Stephen Roach, Senior Fellow at Yale University’s Jackson School of Global Affairs, appeared on CNBC’s “Fast Money” where he said the U.S. needs a “miracle” to avoid a recession. 

Roach served as chair of Morgan Stanley Asia and is a former Federal Reserve economist. During the interview, he said a recession is inevitable at this point. “We’ll definitely have a recession as the lagged impacts of this major monetary tightening start to kick in,” he said. “They haven’t kicked in at all right now.”  

Stephen Roach appears on “Fast Money” via CNBC

He suggested Fed Chair Jerome Powell would need to hike interest rates further and raise unemployment numbers by 1-2%, similar to the approach Paul Volker took in the 1980s. Currently, the unemployment rate stands at 3.5%, but the number could change on Friday when the Bureau of Labor Statistics releases its August report. Roach predicts the rate will increase.  

“Go back to the type of pain Paul Volker had to impose on the U.S. economy to ring out inflation. He had to take the unemployment rate above 10%,” said Roach. “The only way we’re going to get there is if the Fed under Jerome Powell sticks to his word, stays focused on discipline, and gets that real Federal funds rate into the restrictive zone.”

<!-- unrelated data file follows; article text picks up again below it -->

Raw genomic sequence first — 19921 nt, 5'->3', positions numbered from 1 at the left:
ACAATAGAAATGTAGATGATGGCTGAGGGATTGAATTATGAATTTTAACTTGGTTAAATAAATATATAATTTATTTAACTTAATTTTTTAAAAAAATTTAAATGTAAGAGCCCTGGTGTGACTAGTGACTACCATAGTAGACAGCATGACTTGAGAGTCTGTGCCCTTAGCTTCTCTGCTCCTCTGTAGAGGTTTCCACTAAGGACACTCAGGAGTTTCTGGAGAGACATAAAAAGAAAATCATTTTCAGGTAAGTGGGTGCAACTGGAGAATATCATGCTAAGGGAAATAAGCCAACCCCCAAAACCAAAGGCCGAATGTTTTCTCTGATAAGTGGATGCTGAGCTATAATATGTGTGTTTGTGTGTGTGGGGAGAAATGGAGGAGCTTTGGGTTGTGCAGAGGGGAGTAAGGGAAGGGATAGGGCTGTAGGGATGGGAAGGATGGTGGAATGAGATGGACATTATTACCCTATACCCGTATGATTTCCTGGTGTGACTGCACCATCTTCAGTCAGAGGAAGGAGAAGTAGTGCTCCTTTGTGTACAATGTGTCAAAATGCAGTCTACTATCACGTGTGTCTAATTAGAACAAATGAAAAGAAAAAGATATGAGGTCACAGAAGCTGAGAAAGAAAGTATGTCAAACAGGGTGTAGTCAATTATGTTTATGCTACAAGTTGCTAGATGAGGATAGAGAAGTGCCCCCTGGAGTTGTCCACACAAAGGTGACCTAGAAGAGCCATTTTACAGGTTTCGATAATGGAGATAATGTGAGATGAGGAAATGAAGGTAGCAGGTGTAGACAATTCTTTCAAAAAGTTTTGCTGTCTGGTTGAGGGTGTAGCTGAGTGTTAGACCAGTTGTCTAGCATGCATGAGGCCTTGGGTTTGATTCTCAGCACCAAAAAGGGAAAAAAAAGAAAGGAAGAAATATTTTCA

Roach also pointed to consumer spending habits as the probable tipping point into a recession. He predicts inflation will result in a pullback in spending that will likely affect the whole economy. “We’re going to have to have a cumulative drop in the economy (GDP) somewhere of around 1.5% to 2%,” Roach said. When coupled with an unemployment rate increase of 1 to 2 percentage points, “that would be a garden variety recession,” he said.  

Roach also explained that a global recession is likely on the horizon as the U.S.-China relationship deteriorates. “In the last five years, we’ve gone from a trade war to a tech war to now a cold war,” he said. “When you’re in this trajectory of escalating conflict as we have been, it doesn’t take much of a spark to turn it into something far more severe.”

dealersDid you enjoy this article? Please share your thoughts, comments, or questions regarding this topic by connecting with us at

Be sure to follow us on Facebook, LinkedIn, and TikTok to stay up to date.

While you’re here, don’t forget to subscribe to our email newsletter for all the latest auto industry news from CBT News.